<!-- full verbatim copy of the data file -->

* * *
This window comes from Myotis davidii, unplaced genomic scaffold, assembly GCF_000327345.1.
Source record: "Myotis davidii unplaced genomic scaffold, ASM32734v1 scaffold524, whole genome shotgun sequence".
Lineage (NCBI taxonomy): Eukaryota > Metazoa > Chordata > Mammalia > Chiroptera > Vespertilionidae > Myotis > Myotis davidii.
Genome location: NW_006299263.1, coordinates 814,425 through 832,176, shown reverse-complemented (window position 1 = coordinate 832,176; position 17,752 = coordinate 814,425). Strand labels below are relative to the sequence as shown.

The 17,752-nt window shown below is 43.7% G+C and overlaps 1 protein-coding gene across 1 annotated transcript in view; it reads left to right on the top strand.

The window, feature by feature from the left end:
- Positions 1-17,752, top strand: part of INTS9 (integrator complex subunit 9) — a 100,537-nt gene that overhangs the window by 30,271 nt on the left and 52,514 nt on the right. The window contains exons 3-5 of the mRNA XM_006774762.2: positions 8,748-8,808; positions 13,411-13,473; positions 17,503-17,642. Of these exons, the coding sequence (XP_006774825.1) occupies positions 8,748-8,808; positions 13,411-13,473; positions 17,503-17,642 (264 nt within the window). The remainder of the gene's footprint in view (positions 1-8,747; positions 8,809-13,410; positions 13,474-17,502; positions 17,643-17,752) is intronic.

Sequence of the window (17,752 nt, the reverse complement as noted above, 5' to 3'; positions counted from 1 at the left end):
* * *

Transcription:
This window comes from Myotis davidii, unplaced genomic scaffold, assembly GCF_000327345.1.
Source record: "Myotis davidii unplaced genomic scaffold, ASM32734v1 scaffold524, whole genome shotgun sequence".
Lineage (NCBI taxonomy): Eukaryota > Metazoa > Chordata > Mammalia > Chiroptera > Vespertilionidae > Myotis > Myotis davidii.
Genome location: NW_006299263.1, coordinates 814,425 through 832,176, shown reverse-complemented (window position 1 = coordinate 832,176; position 17,752 = coordinate 814,425). Strand labels below are relative to the sequence as shown.

The 17,752-nt window shown below is 43.7% G+C and overlaps 1 protein-coding gene across 1 annotated transcript in view; it reads left to right on the top strand.

The window, feature by feature from the left end:
- Positions 1-17,752, top strand: part of INTS9 (integrator complex subunit 9) — a 100,537-nt gene that overhangs the window by 30,271 nt on the left and 52,514 nt on the right. The window contains exons 3-5 of the mRNA XM_006774762.2: positions 8,748-8,808; positions 13,411-13,473; positions 17,503-17,642. Of these exons, the coding sequence (XP_006774825.1) occupies positions 8,748-8,808; positions 13,411-13,473; positions 17,503-17,642 (264 nt within the window). The remainder of the gene's footprint in view (positions 1-8,747; positions 8,809-13,410; positions 13,474-17,502; positions 17,643-17,752) is intronic.

Sequence of the window (17,752 nt, the reverse complement as noted above, 5' to 3'; positions counted from 1 at the left end):